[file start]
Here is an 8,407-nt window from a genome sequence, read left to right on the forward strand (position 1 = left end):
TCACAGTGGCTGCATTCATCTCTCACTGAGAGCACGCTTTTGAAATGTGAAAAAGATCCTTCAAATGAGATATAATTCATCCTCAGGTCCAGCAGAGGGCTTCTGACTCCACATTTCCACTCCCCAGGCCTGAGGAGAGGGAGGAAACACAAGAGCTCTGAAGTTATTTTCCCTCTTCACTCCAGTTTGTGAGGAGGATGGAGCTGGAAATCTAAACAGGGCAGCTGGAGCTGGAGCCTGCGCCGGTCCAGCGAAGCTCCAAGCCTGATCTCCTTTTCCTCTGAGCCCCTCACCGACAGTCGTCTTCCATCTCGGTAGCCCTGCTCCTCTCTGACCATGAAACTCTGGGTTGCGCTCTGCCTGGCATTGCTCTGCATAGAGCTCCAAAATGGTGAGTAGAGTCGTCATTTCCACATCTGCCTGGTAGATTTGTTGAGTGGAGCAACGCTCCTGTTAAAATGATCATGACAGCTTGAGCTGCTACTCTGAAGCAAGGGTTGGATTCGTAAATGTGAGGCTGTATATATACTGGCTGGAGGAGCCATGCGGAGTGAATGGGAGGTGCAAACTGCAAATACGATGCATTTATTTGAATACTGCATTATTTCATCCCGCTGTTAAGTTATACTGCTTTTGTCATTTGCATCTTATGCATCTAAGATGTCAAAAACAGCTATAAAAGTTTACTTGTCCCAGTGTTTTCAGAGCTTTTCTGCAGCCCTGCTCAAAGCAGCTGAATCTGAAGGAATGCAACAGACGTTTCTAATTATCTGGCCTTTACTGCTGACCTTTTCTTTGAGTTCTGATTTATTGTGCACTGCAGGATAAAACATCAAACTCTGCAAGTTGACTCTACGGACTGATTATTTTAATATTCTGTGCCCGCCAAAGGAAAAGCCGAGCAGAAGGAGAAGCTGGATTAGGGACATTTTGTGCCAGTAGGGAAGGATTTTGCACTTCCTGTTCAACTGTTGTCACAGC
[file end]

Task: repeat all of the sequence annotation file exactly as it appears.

Here is an 8,407-nt window from a genome sequence, read left to right on the forward strand (position 1 = left end):
TCACAGTGGCTGCATTCATCTCTCACTGAGAGCACGCTTTTGAAATGTGAAAAAGATCCTTCAAATGAGATATAATTCATCCTCAGGTCCAGCAGAGGGCTTCTGACTCCACATTTCCACTCCCCAGGCCTGAGGAGAGGGAGGAAACACAAGAGCTCTGAAGTTATTTTCCCTCTTCACTCCAGTTTGTGAGGAGGATGGAGCTGGAAATCTAAACAGGGCAGCTGGAGCTGGAGCCTGCGCCGGTCCAGCGAAGCTCCAAGCCTGATCTCCTTTTCCTCTGAGCCCCTCACCGACAGTCGTCTTCCATCTCGGTAGCCCTGCTCCTCTCTGACCATGAAACTCTGGGTTGCGCTCTGCCTGGCATTGCTCTGCATAGAGCTCCAAAATGGTGAGTAGAGTCGTCATTTCCACATCTGCCTGGTAGATTTGTTGAGTGGAGCAACGCTCCTGTTAAAATGATCATGACAGCTTGAGCTGCTACTCTGAAGCAAGGGTTGGATTCGTAAATGTGAGGCTGTATATATACTGGCTGGAGGAGCCATGCGGAGTGAATGGGAGGTGCAAACTGCAAATACGATGCATTTATTTGAATACTGCATTATTTCATCCCGCTGTTAAGTTATACTGCTTTTGTCATTTGCATCTTATGCATCTAAGATGTCAAAAACAGCTATAAAAGTTTACTTGTCCCAGTGTTTTCAGAGCTTTTCTGCAGCCCTGCTCAAAGCAGCTGAATCTGAAGGAATGCAACAGACGTTTCTAATTATCTGGCCTTTACTGCTGACCTTTTCTTTGAGTTCTGATTTATTGTGCACTGCAGGATAAAACATCAAACTCTGCAAGTTGACTCTACGGACTGATTATTTTAATATTCTGTGCCCGCCAAAGGAAAAGCCGAGCAGAAGGAGAAGCTGGATTAGGGACATTTTGTGCCAGTAGGGAAGGATTTTGCACTTCCTGTTCAACTGTTGTCACAGC